Well, the witnesses who were summoned came to Rome, viz., Vitellius Honoratus and Flavius Martianus.

Honoratus was charged with having bribed Priscus to the tune of three hundred thousand sesterces to exile a Roman knight and put seven of his friends to death; Martianus was accused of having given Priscus seven hundred thousand sesterces to sentence a single Roman knight to still more grievous punishment, for he was beaten with rods, condemned to the mines, and then strangled in prison.

In a letter addressed to his fellow-bishop, Honoratus, and intended to be read by all the clergy in Africa, he declares that bishops and priests should not abandon their churches and dioceses, but stay at their post till the end till death and till martyrdom to fulfil the duties of their ministry.

Honoratus himself, taken from his peaceful isle to be elevated to the metropolitan see of Arles, had for his successor, as Abbot of Lerins, and afterwards as Bishop of Arles, his pupil and kinsman S. Hilary, to whom we owe the admirable biography of his master.

In 410, a man landed and remained there; he was called Honoratus. Descended from a consular race, educated and eloquent, but devoted from his youth to great piety, he desired to be made a monk. His father charged his eldest brother, a gay and impetuous young man, to turn him from his purpose; but, on the contrary, it was he who won over his brother. Disciples gathered round them.

Maximus was just a century later than Martin; the fever for imitating the lives of the Fathers of the Deserts of Egypt was then in full heat. His master, Honoratus, had been wont to escape from his island monastery and hide in a cave in the glowing red porphyry rocks of the Esterelle.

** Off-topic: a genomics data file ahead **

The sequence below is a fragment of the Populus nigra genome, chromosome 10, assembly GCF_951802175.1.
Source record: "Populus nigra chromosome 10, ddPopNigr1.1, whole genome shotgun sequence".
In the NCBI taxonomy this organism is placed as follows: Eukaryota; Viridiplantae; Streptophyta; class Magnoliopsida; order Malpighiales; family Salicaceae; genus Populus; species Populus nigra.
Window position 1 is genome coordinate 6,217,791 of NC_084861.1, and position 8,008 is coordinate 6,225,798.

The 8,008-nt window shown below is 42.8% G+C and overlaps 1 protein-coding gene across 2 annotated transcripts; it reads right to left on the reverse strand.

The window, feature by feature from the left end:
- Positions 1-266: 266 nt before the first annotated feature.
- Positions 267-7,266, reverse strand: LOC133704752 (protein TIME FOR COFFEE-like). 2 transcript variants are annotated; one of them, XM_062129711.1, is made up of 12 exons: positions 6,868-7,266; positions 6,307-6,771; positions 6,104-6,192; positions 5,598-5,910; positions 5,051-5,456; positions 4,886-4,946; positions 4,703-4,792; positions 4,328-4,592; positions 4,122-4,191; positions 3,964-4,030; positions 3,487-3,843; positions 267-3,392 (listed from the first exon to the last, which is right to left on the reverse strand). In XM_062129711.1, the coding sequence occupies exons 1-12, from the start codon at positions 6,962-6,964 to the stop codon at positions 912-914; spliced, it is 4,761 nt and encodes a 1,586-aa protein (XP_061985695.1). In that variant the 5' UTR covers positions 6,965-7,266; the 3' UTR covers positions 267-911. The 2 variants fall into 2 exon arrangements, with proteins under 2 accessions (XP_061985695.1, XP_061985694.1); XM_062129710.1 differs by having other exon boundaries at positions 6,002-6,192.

S. Maximus, Bishop of Riez, who died in 460, was born at Chateau Redon, near Digne, and he entered the monastic life on the isle of Lerins, under S. Honoratus, and when that saint was raised in 426 to the episcopal throne of Arles, Maximus succeeded him as Abbot of Lerins.

At the time of which we are speaking it was ruled by the sons of Honoratus II, a powerful personality, who had raised his house from ruin. He died in the year 1490, leaving a widow, Catarina Orsini, and three sons Nicola the prothonotary; Giacomo, and Guglielmo. His daughter Giovanella was the wife of Pierluigi Farnese and mother of Giulia.

From this school went forth disciples, inspired with the spirit of Honoratus, to rule the churches of Arles, Avignon, Lyons, Vienne, Frejus, Valence, Nice, Metz, and many others.

The Church of S. Caesaire is modernised, and has, alas! nothing of interest remaining in it, only its historic memories to hallow it. S. Caesarius, son of a count of Chalons, born in 470, had been educated at Lerins, but thence he was drawn in 501, to succeed the first fathers of that holy isle, Honoratus and Hilary, upon the archiepiscopal throne of Arles.